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The Progressive Economics Forum

What to do about Household Debt?

It’s a funny old economy we live in. The release of today’s national balance sheet accounts has aroused great concern about the rise of the ratio of household debt to personal disposable income to a new record of 148%. Mark Carney and our banks want – quite rightly – to discourage further borrowing to prevent a disaster for highly leveraged households as and when interest rates rise, or unemployment rises.

Meanwhile, on the asset side, households and unincorporated businesses are sitting on a mountain of cash and short-term deposits  to a total of $946 Billion, or about one quarter of all financial assets.

It seems that those with money are sitting on big piles of cash earning next to no interest, while those without it are borrowing far too much.

We need much more information on the incidence of debt across the wealth distribution. Yes, savers tend to be older than borrowers, but there is much more to it than that as shown by episodic surveys of wealth. Those at the top of the wealth and income spectrum have much, much greater net financial assets than those at the middle and bottom.

Could it be that an appropriate policy response to the rising indebtedness of  lower and middle income households, especially younger families with big mortgages,  might be to  increase income transfers such as child benefits and earned income tax credits , paid for by higher income taxes on the high income earners who are most likely to be big savers?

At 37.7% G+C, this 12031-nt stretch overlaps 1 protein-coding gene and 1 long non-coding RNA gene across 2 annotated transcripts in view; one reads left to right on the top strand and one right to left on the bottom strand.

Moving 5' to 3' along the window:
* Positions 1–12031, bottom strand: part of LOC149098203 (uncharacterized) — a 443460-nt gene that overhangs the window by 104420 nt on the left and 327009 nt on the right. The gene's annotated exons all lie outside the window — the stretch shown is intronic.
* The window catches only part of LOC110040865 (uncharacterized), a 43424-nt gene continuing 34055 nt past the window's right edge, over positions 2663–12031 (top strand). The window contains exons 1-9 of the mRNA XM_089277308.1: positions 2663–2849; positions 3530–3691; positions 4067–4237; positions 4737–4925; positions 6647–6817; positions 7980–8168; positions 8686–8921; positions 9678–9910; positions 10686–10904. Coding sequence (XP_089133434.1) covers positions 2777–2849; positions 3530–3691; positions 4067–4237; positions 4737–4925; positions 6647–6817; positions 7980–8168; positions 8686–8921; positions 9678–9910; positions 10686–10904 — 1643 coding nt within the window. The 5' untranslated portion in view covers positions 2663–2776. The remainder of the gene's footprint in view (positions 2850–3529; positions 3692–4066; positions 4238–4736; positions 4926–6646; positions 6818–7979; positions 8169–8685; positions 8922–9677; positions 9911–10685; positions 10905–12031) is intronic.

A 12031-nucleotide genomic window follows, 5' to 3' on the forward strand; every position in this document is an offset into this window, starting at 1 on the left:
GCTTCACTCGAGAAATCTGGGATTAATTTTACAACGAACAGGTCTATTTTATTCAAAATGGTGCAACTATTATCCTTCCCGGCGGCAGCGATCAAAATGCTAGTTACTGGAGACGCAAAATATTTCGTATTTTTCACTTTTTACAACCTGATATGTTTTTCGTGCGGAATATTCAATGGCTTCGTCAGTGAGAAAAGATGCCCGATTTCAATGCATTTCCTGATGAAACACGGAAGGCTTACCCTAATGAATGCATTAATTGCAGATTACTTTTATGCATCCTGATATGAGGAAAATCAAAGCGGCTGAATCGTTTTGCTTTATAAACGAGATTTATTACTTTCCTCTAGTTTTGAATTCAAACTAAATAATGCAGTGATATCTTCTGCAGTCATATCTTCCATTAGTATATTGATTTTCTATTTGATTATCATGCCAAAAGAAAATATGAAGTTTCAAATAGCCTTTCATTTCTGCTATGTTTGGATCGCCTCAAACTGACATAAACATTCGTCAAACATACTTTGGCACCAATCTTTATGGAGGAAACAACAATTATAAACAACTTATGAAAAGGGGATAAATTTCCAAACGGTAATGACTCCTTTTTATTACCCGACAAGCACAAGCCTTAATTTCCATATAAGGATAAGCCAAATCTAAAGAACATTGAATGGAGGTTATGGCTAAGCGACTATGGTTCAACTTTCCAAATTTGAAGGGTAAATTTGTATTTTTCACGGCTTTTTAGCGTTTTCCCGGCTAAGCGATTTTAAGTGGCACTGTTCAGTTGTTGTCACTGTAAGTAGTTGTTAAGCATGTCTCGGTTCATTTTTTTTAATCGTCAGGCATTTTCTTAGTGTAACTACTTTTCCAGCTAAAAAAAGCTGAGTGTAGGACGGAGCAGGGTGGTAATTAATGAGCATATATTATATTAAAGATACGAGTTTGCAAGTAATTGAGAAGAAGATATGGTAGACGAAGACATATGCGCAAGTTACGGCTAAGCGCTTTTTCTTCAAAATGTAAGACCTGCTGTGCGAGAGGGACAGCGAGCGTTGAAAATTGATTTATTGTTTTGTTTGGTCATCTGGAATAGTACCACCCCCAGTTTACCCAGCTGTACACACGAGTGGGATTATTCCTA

With the economy still operating well below potential, should we not remember the Keynesian insight that it is stimulative to transfer resources from those with a low propensity to consume, to those with a high propensity to consume?

In short, rather than lecture often struggling households about taking advantage of those low interest rates to stay afloat, maybe Mark Carney, Jim Flaherty and Bay Street should be out there talking about the merits of using the tax/transfer system in a re-distributive way to shift resources from those sitting on cash, to those who would surely spend it if given the chance?

Just asking.

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Comments

Comment from duncan cameron
Time: December 13, 2010, 11:05 am

The propensity to consume argument is iron clad. It does not seem to have impressed the Liberals when they were in government. What about now? The Bloc should be on board, and the NDP as well.
I have argued on rabble that deflation is the issue, in the way inflation became the issue over thirty years ago. The debt overhang is the main cause.People paying down debt slow consumption. Any further interest rate hike spells deepening trouble.
Major re-distribution should be on the table to fight deflation. The AFB will make that point I suppose.

Comment from Anthony
Time: December 13, 2010, 11:51 am

Perhaps, too, Carney might remember that it was the willingness of the average Canadian to take on massive amounts of debt–mostly mortgage debt–that got us through the recession; businesses were, and remain today, nowhere to be seen. As Jim Stanford pointed out here recently, the risk to our economy is that we will stop borrowing and spending, and begin paying off personal debts. When that happens–and Carney might have started the ball rolling–we will see just how resilient the Canadian economy is.